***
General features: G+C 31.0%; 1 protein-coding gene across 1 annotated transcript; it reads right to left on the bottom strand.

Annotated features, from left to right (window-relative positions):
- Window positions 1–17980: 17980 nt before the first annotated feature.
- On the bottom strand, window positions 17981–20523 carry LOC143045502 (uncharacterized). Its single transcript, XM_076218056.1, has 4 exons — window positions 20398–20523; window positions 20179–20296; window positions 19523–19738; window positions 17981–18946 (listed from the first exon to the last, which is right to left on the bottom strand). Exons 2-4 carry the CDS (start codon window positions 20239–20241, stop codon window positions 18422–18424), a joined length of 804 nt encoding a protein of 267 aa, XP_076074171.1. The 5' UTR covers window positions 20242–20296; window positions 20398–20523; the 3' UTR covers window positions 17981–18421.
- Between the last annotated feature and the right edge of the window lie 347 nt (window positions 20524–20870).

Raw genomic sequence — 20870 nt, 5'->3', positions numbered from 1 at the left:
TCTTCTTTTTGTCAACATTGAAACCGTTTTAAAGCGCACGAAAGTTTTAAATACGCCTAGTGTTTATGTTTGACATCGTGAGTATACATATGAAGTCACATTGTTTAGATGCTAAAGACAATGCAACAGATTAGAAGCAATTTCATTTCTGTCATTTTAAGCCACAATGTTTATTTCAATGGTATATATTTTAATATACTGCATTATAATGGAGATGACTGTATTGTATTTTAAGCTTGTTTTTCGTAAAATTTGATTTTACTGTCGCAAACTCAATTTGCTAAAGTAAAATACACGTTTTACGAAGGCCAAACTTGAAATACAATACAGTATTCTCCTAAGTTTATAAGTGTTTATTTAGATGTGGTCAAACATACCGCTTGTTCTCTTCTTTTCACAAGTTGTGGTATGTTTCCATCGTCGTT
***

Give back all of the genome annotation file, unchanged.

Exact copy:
General features: G+C 31.0%; 1 protein-coding gene across 1 annotated transcript; it reads right to left on the bottom strand.

Annotated features, from left to right (window-relative positions):
- Window positions 1–17980: 17980 nt before the first annotated feature.
- On the bottom strand, window positions 17981–20523 carry LOC143045502 (uncharacterized). Its single transcript, XM_076218056.1, has 4 exons — window positions 20398–20523; window positions 20179–20296; window positions 19523–19738; window positions 17981–18946 (listed from the first exon to the last, which is right to left on the bottom strand). Exons 2-4 carry the CDS (start codon window positions 20239–20241, stop codon window positions 18422–18424), a joined length of 804 nt encoding a protein of 267 aa, XP_076074171.1. The 5' UTR covers window positions 20242–20296; window positions 20398–20523; the 3' UTR covers window positions 17981–18421.
- Between the last annotated feature and the right edge of the window lie 347 nt (window positions 20524–20870).

Raw genomic sequence — 20870 nt, 5'->3', positions numbered from 1 at the left:
TCTTCTTTTTGTCAACATTGAAACCGTTTTAAAGCGCACGAAAGTTTTAAATACGCCTAGTGTTTATGTTTGACATCGTGAGTATACATATGAAGTCACATTGTTTAGATGCTAAAGACAATGCAACAGATTAGAAGCAATTTCATTTCTGTCATTTTAAGCCACAATGTTTATTTCAATGGTATATATTTTAATATACTGCATTATAATGGAGATGACTGTATTGTATTTTAAGCTTGTTTTTCGTAAAATTTGATTTTACTGTCGCAAACTCAATTTGCTAAAGTAAAATACACGTTTTACGAAGGCCAAACTTGAAATACAATACAGTATTCTCCTAAGTTTATAAGTGTTTATTTAGATGTGGTCAAACATACCGCTTGTTCTCTTCTTTTCACAAGTTGTGGTATGTTTCCATCGTCGTT